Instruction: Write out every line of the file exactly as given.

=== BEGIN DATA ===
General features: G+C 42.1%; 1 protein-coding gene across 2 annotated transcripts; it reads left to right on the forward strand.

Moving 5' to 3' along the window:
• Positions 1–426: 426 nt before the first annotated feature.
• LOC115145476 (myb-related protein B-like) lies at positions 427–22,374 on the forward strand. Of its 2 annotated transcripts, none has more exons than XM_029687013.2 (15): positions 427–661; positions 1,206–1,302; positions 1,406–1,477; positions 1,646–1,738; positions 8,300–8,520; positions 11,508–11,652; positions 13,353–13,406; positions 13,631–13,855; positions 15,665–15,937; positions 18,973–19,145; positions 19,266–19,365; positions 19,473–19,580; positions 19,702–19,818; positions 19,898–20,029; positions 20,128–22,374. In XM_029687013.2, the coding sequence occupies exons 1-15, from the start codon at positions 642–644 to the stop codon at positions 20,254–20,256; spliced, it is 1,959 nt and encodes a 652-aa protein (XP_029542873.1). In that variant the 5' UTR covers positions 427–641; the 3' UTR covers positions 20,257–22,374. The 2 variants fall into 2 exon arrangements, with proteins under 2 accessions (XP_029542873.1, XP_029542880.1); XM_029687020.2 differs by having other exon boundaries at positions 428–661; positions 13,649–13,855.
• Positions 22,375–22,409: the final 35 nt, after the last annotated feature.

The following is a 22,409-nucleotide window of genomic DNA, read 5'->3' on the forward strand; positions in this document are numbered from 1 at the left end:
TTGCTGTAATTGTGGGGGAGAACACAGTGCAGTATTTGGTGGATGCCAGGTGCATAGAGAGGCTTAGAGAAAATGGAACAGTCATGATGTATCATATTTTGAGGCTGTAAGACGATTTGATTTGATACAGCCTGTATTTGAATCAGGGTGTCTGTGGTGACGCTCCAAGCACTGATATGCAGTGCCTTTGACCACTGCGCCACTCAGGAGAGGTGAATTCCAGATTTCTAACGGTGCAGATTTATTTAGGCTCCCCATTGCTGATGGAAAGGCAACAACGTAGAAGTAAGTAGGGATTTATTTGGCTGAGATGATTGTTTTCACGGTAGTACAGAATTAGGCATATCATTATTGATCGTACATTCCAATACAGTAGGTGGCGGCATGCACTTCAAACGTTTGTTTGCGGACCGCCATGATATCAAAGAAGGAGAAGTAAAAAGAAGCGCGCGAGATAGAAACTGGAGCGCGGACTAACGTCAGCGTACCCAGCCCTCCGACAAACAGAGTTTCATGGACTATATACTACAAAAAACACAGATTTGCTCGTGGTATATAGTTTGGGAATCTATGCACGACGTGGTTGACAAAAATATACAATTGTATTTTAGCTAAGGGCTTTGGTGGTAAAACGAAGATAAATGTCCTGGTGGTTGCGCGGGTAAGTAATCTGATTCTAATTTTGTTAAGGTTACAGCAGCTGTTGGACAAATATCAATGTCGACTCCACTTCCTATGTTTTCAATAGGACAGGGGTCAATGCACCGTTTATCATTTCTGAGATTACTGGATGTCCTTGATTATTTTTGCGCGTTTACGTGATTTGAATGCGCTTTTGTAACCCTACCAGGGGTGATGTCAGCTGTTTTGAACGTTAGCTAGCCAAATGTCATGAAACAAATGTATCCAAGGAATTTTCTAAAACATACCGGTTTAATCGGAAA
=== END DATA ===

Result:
General features: G+C 42.1%; 1 protein-coding gene across 2 annotated transcripts; it reads left to right on the forward strand.

Moving 5' to 3' along the window:
• Positions 1–426: 426 nt before the first annotated feature.
• LOC115145476 (myb-related protein B-like) lies at positions 427–22,374 on the forward strand. Of its 2 annotated transcripts, none has more exons than XM_029687013.2 (15): positions 427–661; positions 1,206–1,302; positions 1,406–1,477; positions 1,646–1,738; positions 8,300–8,520; positions 11,508–11,652; positions 13,353–13,406; positions 13,631–13,855; positions 15,665–15,937; positions 18,973–19,145; positions 19,266–19,365; positions 19,473–19,580; positions 19,702–19,818; positions 19,898–20,029; positions 20,128–22,374. In XM_029687013.2, the coding sequence occupies exons 1-15, from the start codon at positions 642–644 to the stop codon at positions 20,254–20,256; spliced, it is 1,959 nt and encodes a 652-aa protein (XP_029542873.1). In that variant the 5' UTR covers positions 427–641; the 3' UTR covers positions 20,257–22,374. The 2 variants fall into 2 exon arrangements, with proteins under 2 accessions (XP_029542873.1, XP_029542880.1); XM_029687020.2 differs by having other exon boundaries at positions 428–661; positions 13,649–13,855.
• Positions 22,375–22,409: the final 35 nt, after the last annotated feature.

The following is a 22,409-nucleotide window of genomic DNA, read 5'->3' on the forward strand; positions in this document are numbered from 1 at the left end:
TTGCTGTAATTGTGGGGGAGAACACAGTGCAGTATTTGGTGGATGCCAGGTGCATAGAGAGGCTTAGAGAAAATGGAACAGTCATGATGTATCATATTTTGAGGCTGTAAGACGATTTGATTTGATACAGCCTGTATTTGAATCAGGGTGTCTGTGGTGACGCTCCAAGCACTGATATGCAGTGCCTTTGACCACTGCGCCACTCAGGAGAGGTGAATTCCAGATTTCTAACGGTGCAGATTTATTTAGGCTCCCCATTGCTGATGGAAAGGCAACAACGTAGAAGTAAGTAGGGATTTATTTGGCTGAGATGATTGTTTTCACGGTAGTACAGAATTAGGCATATCATTATTGATCGTACATTCCAATACAGTAGGTGGCGGCATGCACTTCAAACGTTTGTTTGCGGACCGCCATGATATCAAAGAAGGAGAAGTAAAAAGAAGCGCGCGAGATAGAAACTGGAGCGCGGACTAACGTCAGCGTACCCAGCCCTCCGACAAACAGAGTTTCATGGACTATATACTACAAAAAACACAGATTTGCTCGTGGTATATAGTTTGGGAATCTATGCACGACGTGGTTGACAAAAATATACAATTGTATTTTAGCTAAGGGCTTTGGTGGTAAAACGAAGATAAATGTCCTGGTGGTTGCGCGGGTAAGTAATCTGATTCTAATTTTGTTAAGGTTACAGCAGCTGTTGGACAAATATCAATGTCGACTCCACTTCCTATGTTTTCAATAGGACAGGGGTCAATGCACCGTTTATCATTTCTGAGATTACTGGATGTCCTTGATTATTTTTGCGCGTTTACGTGATTTGAATGCGCTTTTGTAACCCTACCAGGGGTGATGTCAGCTGTTTTGAACGTTAGCTAGCCAAATGTCATGAAACAAATGTATCCAAGGAATTTTCTAAAACATACCGGTTTAATCGGAAA